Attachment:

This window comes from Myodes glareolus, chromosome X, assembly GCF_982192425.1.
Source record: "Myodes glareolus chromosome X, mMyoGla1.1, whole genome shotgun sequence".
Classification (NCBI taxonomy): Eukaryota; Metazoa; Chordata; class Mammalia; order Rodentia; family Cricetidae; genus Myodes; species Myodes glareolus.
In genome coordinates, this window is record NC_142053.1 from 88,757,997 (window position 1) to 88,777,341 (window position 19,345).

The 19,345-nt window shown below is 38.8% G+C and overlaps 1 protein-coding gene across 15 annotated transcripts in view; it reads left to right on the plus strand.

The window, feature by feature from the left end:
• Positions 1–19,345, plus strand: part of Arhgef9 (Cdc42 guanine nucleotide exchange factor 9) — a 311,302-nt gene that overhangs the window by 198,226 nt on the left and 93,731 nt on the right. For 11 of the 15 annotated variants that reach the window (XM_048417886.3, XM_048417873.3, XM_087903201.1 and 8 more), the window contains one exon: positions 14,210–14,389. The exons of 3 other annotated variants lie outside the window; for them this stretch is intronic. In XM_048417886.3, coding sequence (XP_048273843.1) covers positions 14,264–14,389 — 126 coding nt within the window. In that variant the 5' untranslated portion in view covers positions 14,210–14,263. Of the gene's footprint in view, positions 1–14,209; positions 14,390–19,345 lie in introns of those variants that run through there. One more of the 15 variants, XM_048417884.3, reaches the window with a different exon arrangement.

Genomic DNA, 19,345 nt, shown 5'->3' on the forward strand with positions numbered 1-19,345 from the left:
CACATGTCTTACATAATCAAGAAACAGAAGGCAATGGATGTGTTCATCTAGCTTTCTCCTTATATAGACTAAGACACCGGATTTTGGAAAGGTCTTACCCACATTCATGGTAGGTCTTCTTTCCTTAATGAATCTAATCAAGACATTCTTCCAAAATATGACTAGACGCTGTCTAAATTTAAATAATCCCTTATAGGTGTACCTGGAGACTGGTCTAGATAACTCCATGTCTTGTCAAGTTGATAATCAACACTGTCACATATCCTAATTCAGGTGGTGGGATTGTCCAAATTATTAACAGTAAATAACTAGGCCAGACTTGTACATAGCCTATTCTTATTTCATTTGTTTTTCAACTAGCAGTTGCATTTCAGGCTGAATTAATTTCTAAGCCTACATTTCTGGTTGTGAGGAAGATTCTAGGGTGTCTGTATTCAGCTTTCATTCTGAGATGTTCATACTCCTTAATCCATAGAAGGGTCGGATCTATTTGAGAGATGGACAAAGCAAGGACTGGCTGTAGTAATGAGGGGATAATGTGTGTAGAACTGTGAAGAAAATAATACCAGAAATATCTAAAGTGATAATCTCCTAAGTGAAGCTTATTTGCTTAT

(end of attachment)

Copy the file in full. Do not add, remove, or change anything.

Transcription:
This window comes from Myodes glareolus, chromosome X, assembly GCF_982192425.1.
Source record: "Myodes glareolus chromosome X, mMyoGla1.1, whole genome shotgun sequence".
Classification (NCBI taxonomy): Eukaryota; Metazoa; Chordata; class Mammalia; order Rodentia; family Cricetidae; genus Myodes; species Myodes glareolus.
In genome coordinates, this window is record NC_142053.1 from 88,757,997 (window position 1) to 88,777,341 (window position 19,345).

The 19,345-nt window shown below is 38.8% G+C and overlaps 1 protein-coding gene across 15 annotated transcripts in view; it reads left to right on the plus strand.

The window, feature by feature from the left end:
• Positions 1–19,345, plus strand: part of Arhgef9 (Cdc42 guanine nucleotide exchange factor 9) — a 311,302-nt gene that overhangs the window by 198,226 nt on the left and 93,731 nt on the right. For 11 of the 15 annotated variants that reach the window (XM_048417886.3, XM_048417873.3, XM_087903201.1 and 8 more), the window contains one exon: positions 14,210–14,389. The exons of 3 other annotated variants lie outside the window; for them this stretch is intronic. In XM_048417886.3, coding sequence (XP_048273843.1) covers positions 14,264–14,389 — 126 coding nt within the window. In that variant the 5' untranslated portion in view covers positions 14,210–14,263. Of the gene's footprint in view, positions 1–14,209; positions 14,390–19,345 lie in introns of those variants that run through there. One more of the 15 variants, XM_048417884.3, reaches the window with a different exon arrangement.

Genomic DNA, 19,345 nt, shown 5'->3' on the forward strand with positions numbered 1-19,345 from the left:
CACATGTCTTACATAATCAAGAAACAGAAGGCAATGGATGTGTTCATCTAGCTTTCTCCTTATATAGACTAAGACACCGGATTTTGGAAAGGTCTTACCCACATTCATGGTAGGTCTTCTTTCCTTAATGAATCTAATCAAGACATTCTTCCAAAATATGACTAGACGCTGTCTAAATTTAAATAATCCCTTATAGGTGTACCTGGAGACTGGTCTAGATAACTCCATGTCTTGTCAAGTTGATAATCAACACTGTCACATATCCTAATTCAGGTGGTGGGATTGTCCAAATTATTAACAGTAAATAACTAGGCCAGACTTGTACATAGCCTATTCTTATTTCATTTGTTTTTCAACTAGCAGTTGCATTTCAGGCTGAATTAATTTCTAAGCCTACATTTCTGGTTGTGAGGAAGATTCTAGGGTGTCTGTATTCAGCTTTCATTCTGAGATGTTCATACTCCTTAATCCATAGAAGGGTCGGATCTATTTGAGAGATGGACAAAGCAAGGACTGGCTGTAGTAATGAGGGGATAATGTGTGTAGAACTGTGAAGAAAATAATACCAGAAATATCTAAAGTGATAATCTCCTAAGTGAAGCTTATTTGCTTAT